Back in early 2009 soon after gold stocks had started powering higher again, the HUI stretched up near 1.4x its 200dma multiple times. That’s fairly rare statistically too. Out of those 3612 trading days since 2002, the HUI only spent 154 above 1.4x its 200dma. That works out to 4.3%. I remember hearing the same arguments about gold stocks being dangerously overbought back in 2009 as well, portending a topping.
Yet much like today, by that point they had merely doubled on the way to a quadrupling. I just explained a few weeks ago why today’s gold stock bull is due for another easy double after already doubling by that point. The gold stocks looked very overbought technically in 2009 simply because they were mean reverting out of an anomalous downside extreme of major secular lows, moving averages hadn’t caught up.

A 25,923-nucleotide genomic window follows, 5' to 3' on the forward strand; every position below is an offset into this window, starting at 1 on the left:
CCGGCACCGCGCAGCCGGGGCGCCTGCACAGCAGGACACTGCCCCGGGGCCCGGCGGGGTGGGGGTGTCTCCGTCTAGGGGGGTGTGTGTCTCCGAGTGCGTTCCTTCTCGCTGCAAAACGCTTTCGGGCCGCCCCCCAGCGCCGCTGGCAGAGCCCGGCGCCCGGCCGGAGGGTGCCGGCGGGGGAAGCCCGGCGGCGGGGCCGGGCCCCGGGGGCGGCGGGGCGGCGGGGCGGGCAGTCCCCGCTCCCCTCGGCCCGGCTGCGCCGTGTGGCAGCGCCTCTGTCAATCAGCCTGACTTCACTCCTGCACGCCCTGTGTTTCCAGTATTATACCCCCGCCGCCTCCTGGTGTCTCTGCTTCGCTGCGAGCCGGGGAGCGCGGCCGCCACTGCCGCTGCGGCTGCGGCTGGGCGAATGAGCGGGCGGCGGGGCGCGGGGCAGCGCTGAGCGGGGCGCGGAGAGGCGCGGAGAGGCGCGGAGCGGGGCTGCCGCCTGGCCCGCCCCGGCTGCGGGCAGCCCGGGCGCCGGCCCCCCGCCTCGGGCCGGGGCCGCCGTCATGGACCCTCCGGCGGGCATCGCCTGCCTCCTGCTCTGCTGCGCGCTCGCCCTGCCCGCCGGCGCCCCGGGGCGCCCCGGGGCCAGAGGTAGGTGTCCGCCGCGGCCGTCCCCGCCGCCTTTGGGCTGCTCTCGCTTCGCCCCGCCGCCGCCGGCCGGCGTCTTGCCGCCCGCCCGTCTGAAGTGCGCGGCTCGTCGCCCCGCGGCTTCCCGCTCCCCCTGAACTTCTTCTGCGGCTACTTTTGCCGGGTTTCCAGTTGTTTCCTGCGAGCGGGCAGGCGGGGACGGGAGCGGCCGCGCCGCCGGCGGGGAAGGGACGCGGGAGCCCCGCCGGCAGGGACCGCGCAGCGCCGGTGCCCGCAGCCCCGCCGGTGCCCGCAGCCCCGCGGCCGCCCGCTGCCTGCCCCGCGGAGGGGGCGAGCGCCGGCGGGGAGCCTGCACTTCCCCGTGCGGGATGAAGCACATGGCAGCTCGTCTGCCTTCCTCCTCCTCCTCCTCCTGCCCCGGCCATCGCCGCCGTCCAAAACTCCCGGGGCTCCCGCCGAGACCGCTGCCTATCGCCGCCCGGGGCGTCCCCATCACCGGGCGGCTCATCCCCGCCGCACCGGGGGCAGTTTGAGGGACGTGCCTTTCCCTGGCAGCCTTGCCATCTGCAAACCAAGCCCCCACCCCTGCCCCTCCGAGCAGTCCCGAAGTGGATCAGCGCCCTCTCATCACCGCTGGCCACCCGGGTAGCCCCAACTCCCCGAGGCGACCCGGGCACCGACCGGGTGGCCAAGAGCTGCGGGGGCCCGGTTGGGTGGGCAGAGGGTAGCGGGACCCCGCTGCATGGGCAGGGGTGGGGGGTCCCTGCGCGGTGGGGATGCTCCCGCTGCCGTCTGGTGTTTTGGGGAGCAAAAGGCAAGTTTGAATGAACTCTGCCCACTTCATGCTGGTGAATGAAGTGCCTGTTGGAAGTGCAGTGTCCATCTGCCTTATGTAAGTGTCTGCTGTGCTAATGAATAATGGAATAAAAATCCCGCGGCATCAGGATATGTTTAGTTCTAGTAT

Again 200dmas in particular take some time to turn. With calendar months averaging 21 trading days, a 200-day moving average encompasses fully 9.5 months of price action. So until a new bull market out of major secular lows passes the halfway point in this critical moving average, it still mostly reflects the downside price action leading into that secular low. 200dmas can’t keep pace with prices as bulls first ignite.
Thanks to their very gradual nature, it always takes some months for 200dmas to bottom, reverse, and turn north decisively. That lagging reversal period can’t reflect the intense buying common early in new bulls. Bull-market price trajectories generally follow a flattening parabolic path, like a ball being thrown up at a steep angle initially. Gains are fast in the first year or so, but then decelerate as the bull matures.